• Marketing Human Public Resources Relations In-Store ProductsCustomer Service What about the organization? Is it a marketing issue? Public relations? Human resources? Or a bit of all of it? Just considering that has a huge effect on the organization itself. Not just who is managing it – but what are our legal obligations? What role do employees play? What about their personal accounts?
  • The NetworkedAudienceA shift from classic individual decision-making to group dynamics
  • There is no such thing as an unnetworked audience.Everyone is networked and has always been networked. We just never really thought of them that way. What do you mean by networked audiences?
  • In the advertising world, we tend to speak infunctions and stereotypes, neither of which are allthat helpful when approaching these audiences.We always assume that decisions areindividual and rational.
  • “Idioms are an anathema to innovation. They fuseorganizations to assumptions, cultural mythologies andfossilized ways of seeing and talking about themselves,their business and, more importantly, their consumers.” Morgan Gerard
  • The insight.
  • The AudienceOr all the stuff we’re figuring out now– to get all psychological for a bit
  • “Our more instinctual selves are much more refined by time and natural selection. It s the rational that s new. So while natural selection is still working out how to make the rational bits work better, our emotional bits are much more fine-tuned. Jonah LehrerWe don t know whereinstinctual stops and rational begins.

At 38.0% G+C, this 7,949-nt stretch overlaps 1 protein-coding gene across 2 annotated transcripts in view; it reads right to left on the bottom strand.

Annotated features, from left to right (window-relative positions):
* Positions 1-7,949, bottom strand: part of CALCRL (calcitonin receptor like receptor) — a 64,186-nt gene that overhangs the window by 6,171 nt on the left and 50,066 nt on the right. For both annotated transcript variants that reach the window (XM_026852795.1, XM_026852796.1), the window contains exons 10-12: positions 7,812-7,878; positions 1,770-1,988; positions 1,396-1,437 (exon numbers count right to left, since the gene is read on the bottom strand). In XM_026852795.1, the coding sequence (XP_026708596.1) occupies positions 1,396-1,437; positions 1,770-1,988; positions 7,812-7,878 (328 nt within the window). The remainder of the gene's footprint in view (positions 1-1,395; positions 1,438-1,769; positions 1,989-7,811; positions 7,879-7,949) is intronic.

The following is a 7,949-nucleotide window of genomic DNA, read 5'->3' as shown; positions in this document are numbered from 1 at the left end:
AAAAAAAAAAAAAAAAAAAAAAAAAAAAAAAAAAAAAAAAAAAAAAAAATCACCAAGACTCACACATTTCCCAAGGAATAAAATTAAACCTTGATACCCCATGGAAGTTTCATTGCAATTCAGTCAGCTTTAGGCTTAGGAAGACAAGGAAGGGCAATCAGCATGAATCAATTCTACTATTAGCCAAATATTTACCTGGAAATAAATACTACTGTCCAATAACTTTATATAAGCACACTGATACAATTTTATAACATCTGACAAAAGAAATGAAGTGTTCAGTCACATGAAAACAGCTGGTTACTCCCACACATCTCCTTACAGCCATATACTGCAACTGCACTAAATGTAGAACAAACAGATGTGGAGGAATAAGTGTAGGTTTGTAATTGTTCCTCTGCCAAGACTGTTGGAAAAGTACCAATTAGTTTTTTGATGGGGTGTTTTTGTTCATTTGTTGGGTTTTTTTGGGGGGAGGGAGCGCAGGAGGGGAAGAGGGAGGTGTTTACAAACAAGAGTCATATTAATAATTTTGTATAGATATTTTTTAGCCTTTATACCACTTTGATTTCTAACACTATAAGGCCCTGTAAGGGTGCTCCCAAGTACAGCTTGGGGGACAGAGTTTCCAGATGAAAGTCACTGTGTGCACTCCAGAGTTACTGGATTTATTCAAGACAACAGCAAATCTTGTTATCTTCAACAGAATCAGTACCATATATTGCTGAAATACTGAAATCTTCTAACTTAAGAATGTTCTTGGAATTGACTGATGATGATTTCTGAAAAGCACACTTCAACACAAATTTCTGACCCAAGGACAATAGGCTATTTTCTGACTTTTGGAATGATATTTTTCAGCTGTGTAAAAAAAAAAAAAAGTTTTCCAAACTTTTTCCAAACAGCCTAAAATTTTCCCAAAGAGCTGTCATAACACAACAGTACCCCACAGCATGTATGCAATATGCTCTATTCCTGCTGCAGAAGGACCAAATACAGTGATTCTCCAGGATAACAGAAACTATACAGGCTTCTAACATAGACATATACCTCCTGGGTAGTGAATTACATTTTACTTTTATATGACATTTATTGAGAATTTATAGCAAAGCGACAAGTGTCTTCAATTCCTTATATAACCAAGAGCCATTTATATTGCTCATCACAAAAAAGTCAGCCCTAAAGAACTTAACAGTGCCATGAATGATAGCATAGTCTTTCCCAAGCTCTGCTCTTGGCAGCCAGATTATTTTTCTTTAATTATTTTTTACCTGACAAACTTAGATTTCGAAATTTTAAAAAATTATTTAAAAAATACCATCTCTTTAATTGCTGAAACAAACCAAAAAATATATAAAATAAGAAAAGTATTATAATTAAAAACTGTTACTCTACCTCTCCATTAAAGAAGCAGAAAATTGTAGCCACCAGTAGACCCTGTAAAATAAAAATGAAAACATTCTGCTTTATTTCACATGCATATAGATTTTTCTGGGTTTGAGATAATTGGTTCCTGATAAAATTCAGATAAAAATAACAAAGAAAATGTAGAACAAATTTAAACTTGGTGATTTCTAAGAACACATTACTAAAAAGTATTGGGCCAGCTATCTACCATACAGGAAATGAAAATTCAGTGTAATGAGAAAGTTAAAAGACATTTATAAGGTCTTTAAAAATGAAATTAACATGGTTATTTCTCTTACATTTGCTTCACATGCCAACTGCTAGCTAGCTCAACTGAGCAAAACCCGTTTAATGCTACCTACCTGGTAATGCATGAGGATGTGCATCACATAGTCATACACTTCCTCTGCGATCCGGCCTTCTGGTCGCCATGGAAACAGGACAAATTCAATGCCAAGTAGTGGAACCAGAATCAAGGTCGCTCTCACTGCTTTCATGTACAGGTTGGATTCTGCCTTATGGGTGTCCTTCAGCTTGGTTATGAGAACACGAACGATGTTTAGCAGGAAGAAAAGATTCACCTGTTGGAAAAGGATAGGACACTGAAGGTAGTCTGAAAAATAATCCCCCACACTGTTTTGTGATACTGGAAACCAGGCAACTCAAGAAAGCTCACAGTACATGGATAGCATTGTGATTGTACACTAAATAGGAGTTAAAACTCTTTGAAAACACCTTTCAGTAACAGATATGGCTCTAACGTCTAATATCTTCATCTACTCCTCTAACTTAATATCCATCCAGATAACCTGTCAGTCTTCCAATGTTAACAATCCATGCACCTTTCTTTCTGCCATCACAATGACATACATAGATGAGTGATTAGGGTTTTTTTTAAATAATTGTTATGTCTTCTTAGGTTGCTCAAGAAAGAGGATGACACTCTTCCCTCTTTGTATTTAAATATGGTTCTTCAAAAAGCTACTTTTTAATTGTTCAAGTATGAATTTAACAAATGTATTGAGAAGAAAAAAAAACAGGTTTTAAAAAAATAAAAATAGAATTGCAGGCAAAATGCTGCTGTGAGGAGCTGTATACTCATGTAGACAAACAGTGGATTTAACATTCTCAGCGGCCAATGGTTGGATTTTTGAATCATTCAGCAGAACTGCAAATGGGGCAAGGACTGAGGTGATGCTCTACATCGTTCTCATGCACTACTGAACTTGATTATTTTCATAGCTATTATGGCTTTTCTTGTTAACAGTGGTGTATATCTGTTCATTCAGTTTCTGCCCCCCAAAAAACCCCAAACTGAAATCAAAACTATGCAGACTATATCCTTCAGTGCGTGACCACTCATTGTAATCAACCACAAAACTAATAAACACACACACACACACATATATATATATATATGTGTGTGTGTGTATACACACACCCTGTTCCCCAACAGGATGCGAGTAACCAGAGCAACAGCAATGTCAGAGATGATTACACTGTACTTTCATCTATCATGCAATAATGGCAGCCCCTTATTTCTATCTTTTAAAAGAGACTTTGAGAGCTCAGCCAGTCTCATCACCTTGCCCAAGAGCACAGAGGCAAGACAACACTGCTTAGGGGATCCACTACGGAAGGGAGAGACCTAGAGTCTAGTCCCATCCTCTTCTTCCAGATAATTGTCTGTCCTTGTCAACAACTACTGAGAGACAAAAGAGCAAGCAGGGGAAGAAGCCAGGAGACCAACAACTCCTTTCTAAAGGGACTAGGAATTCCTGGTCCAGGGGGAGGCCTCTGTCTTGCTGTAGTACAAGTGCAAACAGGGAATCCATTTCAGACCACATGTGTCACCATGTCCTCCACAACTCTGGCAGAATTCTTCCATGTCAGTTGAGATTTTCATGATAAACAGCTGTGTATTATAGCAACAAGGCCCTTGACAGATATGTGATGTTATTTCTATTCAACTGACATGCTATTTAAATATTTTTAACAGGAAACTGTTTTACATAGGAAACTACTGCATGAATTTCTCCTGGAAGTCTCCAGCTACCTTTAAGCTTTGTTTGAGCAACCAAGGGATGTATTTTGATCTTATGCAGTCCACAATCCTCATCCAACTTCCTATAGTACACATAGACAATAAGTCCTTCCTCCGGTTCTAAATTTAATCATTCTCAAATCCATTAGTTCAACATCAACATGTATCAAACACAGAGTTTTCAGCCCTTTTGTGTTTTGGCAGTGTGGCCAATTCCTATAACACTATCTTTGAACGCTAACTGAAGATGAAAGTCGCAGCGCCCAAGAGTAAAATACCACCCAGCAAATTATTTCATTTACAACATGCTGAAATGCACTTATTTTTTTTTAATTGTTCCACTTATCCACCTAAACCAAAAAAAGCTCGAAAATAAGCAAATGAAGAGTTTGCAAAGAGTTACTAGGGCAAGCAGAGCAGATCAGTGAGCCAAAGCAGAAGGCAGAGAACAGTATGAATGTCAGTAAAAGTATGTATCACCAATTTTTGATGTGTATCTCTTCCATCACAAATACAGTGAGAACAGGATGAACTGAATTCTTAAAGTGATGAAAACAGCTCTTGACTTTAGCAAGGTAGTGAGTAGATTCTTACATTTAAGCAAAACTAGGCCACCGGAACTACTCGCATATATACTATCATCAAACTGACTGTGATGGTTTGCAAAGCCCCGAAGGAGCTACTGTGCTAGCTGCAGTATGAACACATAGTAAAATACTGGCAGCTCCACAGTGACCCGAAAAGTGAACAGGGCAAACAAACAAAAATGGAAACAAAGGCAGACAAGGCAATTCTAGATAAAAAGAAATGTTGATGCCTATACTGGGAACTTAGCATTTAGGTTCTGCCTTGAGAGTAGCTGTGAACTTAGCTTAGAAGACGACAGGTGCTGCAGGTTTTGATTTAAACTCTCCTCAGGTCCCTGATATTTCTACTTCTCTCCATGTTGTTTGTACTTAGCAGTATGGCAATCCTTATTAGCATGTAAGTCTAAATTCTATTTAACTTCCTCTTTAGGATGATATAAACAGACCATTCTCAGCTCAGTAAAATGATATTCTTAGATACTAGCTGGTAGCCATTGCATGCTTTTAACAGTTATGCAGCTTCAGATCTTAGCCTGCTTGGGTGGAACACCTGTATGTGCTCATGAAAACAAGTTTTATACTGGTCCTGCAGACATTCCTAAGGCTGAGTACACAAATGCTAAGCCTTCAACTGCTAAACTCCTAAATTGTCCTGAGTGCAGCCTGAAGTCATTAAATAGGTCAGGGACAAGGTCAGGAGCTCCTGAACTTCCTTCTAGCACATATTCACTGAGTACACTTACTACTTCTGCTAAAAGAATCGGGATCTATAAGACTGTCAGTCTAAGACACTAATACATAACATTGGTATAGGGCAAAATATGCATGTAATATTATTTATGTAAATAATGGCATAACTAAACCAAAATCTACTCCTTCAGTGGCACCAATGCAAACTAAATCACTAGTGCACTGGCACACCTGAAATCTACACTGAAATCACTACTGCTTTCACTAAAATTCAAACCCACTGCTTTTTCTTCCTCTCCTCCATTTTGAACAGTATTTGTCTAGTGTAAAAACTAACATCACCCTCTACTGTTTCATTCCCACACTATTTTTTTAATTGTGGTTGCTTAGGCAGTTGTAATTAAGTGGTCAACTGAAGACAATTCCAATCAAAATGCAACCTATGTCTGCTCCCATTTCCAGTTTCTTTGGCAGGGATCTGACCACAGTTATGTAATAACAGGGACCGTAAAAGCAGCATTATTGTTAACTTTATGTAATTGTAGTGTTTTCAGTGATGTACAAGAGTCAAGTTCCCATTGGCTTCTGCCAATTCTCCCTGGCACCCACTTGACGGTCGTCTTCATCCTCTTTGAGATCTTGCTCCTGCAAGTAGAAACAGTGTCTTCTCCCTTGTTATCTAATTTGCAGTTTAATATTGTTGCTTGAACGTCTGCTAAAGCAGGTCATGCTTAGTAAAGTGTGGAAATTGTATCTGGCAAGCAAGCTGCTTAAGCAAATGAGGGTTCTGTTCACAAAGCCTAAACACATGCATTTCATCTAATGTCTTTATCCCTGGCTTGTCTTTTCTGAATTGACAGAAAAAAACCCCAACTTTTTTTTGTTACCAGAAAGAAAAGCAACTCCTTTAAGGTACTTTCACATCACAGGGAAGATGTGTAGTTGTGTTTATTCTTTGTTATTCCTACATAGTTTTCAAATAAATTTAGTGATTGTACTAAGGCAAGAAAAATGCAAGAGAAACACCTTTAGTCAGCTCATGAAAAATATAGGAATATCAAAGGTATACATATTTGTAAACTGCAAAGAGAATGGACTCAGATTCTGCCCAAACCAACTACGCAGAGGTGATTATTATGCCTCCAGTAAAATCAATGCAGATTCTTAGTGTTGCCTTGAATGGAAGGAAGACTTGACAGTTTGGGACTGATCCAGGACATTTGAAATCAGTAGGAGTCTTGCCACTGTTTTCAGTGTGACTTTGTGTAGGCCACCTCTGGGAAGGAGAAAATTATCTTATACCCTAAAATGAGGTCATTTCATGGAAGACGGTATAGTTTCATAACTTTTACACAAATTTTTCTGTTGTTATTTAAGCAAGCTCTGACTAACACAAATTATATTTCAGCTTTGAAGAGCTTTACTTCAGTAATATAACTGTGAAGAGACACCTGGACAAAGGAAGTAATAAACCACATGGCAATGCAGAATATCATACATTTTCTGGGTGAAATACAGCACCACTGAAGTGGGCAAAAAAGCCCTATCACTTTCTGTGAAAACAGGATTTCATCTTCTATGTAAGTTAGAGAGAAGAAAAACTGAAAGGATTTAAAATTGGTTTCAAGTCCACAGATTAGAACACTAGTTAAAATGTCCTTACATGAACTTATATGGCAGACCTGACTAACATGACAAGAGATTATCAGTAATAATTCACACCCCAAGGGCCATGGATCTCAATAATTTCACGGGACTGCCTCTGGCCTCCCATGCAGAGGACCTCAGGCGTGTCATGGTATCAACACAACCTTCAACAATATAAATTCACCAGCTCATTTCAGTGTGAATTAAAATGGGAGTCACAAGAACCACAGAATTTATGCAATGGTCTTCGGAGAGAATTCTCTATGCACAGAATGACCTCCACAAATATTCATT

• The Argumentative Theory "We do all these irrational things, and despitemounting results, people are not really changing theirbasic assumption. They are not challenging the basic idea that reasoning is for individual purposes. Thepremise is that reasoning should help us make betterdecisions, get at better beliefs. And if you start from this premise, then it follows that reasoning shouldhelp us deal with logical problems and it should helpus understand statistics. But reasoning doesnt do all these things, or it does all these things very, very poorly."
  • These increasingly transparent social dynamics areproving again and again that commonalities in values, language and associations create connections. Being in the in-group matters most.
  • “Never put a period where God has put a comma.”
  • “Never put a period where God has put a comma.”
  • Even weightcan be a social phenomenon. If one person became obese, the likelihood that his friend would follow suit increased by 57% Christakis Fowler
  • What does a SocialStrategy look like?We have some core toolsets we use.